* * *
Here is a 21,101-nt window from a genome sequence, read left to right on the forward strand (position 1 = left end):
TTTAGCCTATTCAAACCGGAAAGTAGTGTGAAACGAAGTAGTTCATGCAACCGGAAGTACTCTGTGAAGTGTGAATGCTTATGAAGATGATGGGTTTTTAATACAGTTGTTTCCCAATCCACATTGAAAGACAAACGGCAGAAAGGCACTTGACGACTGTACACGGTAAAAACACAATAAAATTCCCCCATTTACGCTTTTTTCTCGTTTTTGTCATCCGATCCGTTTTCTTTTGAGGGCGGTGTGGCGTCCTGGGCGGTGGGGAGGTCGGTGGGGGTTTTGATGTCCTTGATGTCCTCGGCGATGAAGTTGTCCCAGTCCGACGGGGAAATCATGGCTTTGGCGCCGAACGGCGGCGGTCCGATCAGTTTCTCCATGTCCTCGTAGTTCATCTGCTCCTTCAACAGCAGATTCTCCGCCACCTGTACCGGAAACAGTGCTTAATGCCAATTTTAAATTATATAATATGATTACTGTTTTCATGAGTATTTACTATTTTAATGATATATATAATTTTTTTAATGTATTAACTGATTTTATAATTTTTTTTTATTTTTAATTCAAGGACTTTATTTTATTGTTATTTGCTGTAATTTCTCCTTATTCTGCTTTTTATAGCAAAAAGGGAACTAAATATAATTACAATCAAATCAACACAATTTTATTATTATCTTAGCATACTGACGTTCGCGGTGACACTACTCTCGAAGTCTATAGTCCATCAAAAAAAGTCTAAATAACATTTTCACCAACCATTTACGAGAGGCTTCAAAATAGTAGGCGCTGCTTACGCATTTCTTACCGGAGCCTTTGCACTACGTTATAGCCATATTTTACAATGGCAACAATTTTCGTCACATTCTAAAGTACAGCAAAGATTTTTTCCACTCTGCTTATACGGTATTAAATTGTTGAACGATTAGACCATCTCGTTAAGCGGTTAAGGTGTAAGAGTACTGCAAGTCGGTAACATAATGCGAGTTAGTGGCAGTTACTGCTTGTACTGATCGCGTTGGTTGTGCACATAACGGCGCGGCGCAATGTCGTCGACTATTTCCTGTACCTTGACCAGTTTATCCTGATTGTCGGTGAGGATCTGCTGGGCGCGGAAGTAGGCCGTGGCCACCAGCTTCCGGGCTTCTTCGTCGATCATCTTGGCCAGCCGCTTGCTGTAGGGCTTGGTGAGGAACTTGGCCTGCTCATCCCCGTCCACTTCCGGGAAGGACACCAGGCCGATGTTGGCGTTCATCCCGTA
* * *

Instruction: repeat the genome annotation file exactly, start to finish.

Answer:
Here is a 21,101-nt window from a genome sequence, read left to right on the forward strand (position 1 = left end):
TTTAGCCTATTCAAACCGGAAAGTAGTGTGAAACGAAGTAGTTCATGCAACCGGAAGTACTCTGTGAAGTGTGAATGCTTATGAAGATGATGGGTTTTTAATACAGTTGTTTCCCAATCCACATTGAAAGACAAACGGCAGAAAGGCACTTGACGACTGTACACGGTAAAAACACAATAAAATTCCCCCATTTACGCTTTTTTCTCGTTTTTGTCATCCGATCCGTTTTCTTTTGAGGGCGGTGTGGCGTCCTGGGCGGTGGGGAGGTCGGTGGGGGTTTTGATGTCCTTGATGTCCTCGGCGATGAAGTTGTCCCAGTCCGACGGGGAAATCATGGCTTTGGCGCCGAACGGCGGCGGTCCGATCAGTTTCTCCATGTCCTCGTAGTTCATCTGCTCCTTCAACAGCAGATTCTCCGCCACCTGTACCGGAAACAGTGCTTAATGCCAATTTTAAATTATATAATATGATTACTGTTTTCATGAGTATTTACTATTTTAATGATATATATAATTTTTTTAATGTATTAACTGATTTTATAATTTTTTTTTATTTTTAATTCAAGGACTTTATTTTATTGTTATTTGCTGTAATTTCTCCTTATTCTGCTTTTTATAGCAAAAAGGGAACTAAATATAATTACAATCAAATCAACACAATTTTATTATTATCTTAGCATACTGACGTTCGCGGTGACACTACTCTCGAAGTCTATAGTCCATCAAAAAAAGTCTAAATAACATTTTCACCAACCATTTACGAGAGGCTTCAAAATAGTAGGCGCTGCTTACGCATTTCTTACCGGAGCCTTTGCACTACGTTATAGCCATATTTTACAATGGCAACAATTTTCGTCACATTCTAAAGTACAGCAAAGATTTTTTCCACTCTGCTTATACGGTATTAAATTGTTGAACGATTAGACCATCTCGTTAAGCGGTTAAGGTGTAAGAGTACTGCAAGTCGGTAACATAATGCGAGTTAGTGGCAGTTACTGCTTGTACTGATCGCGTTGGTTGTGCACATAACGGCGCGGCGCAATGTCGTCGACTATTTCCTGTACCTTGACCAGTTTATCCTGATTGTCGGTGAGGATCTGCTGGGCGCGGAAGTAGGCCGTGGCCACCAGCTTCCGGGCTTCTTCGTCGATCATCTTGGCCAGCCGCTTGCTGTAGGGCTTGGTGAGGAACTTGGCCTGCTCATCCCCGTCCACTTCCGGGAAGGACACCAGGCCGATGTTGGCGTTCATCCCGTA